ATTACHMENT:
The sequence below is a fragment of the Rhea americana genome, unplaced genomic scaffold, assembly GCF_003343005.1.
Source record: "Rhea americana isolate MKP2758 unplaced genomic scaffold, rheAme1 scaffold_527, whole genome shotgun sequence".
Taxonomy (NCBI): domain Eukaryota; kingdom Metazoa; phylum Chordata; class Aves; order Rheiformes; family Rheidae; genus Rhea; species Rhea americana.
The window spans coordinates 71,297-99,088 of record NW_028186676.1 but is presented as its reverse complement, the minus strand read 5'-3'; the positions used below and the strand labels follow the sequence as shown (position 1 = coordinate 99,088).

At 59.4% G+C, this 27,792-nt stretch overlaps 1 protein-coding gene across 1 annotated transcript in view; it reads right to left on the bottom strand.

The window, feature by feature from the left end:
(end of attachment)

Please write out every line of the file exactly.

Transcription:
The sequence below is a fragment of the Rhea americana genome, unplaced genomic scaffold, assembly GCF_003343005.1.
Source record: "Rhea americana isolate MKP2758 unplaced genomic scaffold, rheAme1 scaffold_527, whole genome shotgun sequence".
Taxonomy (NCBI): domain Eukaryota; kingdom Metazoa; phylum Chordata; class Aves; order Rheiformes; family Rheidae; genus Rhea; species Rhea americana.
The window spans coordinates 71,297-99,088 of record NW_028186676.1 but is presented as its reverse complement, the minus strand read 5'-3'; the positions used below and the strand labels follow the sequence as shown (position 1 = coordinate 99,088).

At 59.4% G+C, this 27,792-nt stretch overlaps 1 protein-coding gene across 1 annotated transcript in view; it reads right to left on the bottom strand.

The window, feature by feature from the left end: